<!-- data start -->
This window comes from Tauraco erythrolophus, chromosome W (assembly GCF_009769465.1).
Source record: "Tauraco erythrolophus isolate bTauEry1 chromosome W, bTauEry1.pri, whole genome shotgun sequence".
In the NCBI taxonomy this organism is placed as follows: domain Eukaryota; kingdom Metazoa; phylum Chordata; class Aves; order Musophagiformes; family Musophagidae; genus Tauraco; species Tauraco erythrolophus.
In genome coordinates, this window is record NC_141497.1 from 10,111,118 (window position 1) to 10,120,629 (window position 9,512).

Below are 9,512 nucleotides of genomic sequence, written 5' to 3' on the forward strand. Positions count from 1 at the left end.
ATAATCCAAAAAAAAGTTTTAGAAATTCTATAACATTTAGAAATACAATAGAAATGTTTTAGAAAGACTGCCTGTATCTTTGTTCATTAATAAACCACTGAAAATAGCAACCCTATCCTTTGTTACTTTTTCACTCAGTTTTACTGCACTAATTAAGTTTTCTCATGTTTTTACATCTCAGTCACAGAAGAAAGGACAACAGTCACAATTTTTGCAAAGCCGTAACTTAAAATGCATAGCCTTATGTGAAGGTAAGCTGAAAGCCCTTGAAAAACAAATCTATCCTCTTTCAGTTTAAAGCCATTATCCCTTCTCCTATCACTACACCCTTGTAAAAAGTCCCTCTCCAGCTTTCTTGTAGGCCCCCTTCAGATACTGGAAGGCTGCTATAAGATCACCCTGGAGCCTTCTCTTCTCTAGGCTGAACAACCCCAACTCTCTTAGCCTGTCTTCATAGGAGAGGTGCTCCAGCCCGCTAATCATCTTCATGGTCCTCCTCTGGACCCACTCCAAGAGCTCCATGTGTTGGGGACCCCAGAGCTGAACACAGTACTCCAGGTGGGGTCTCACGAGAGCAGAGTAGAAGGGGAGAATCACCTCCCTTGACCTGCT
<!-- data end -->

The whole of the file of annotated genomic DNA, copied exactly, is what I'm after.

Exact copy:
This window comes from Tauraco erythrolophus, chromosome W (assembly GCF_009769465.1).
Source record: "Tauraco erythrolophus isolate bTauEry1 chromosome W, bTauEry1.pri, whole genome shotgun sequence".
In the NCBI taxonomy this organism is placed as follows: domain Eukaryota; kingdom Metazoa; phylum Chordata; class Aves; order Musophagiformes; family Musophagidae; genus Tauraco; species Tauraco erythrolophus.
In genome coordinates, this window is record NC_141497.1 from 10,111,118 (window position 1) to 10,120,629 (window position 9,512).

Below are 9,512 nucleotides of genomic sequence, written 5' to 3' on the forward strand. Positions count from 1 at the left end.
ATAATCCAAAAAAAAGTTTTAGAAATTCTATAACATTTAGAAATACAATAGAAATGTTTTAGAAAGACTGCCTGTATCTTTGTTCATTAATAAACCACTGAAAATAGCAACCCTATCCTTTGTTACTTTTTCACTCAGTTTTACTGCACTAATTAAGTTTTCTCATGTTTTTACATCTCAGTCACAGAAGAAAGGACAACAGTCACAATTTTTGCAAAGCCGTAACTTAAAATGCATAGCCTTATGTGAAGGTAAGCTGAAAGCCCTTGAAAAACAAATCTATCCTCTTTCAGTTTAAAGCCATTATCCCTTCTCCTATCACTACACCCTTGTAAAAAGTCCCTCTCCAGCTTTCTTGTAGGCCCCCTTCAGATACTGGAAGGCTGCTATAAGATCACCCTGGAGCCTTCTCTTCTCTAGGCTGAACAACCCCAACTCTCTTAGCCTGTCTTCATAGGAGAGGTGCTCCAGCCCGCTAATCATCTTCATGGTCCTCCTCTGGACCCACTCCAAGAGCTCCATGTGTTGGGGACCCCAGAGCTGAACACAGTACTCCAGGTGGGGTCTCACGAGAGCAGAGTAGAAGGGGAGAATCACCTCCCTTGACCTGCT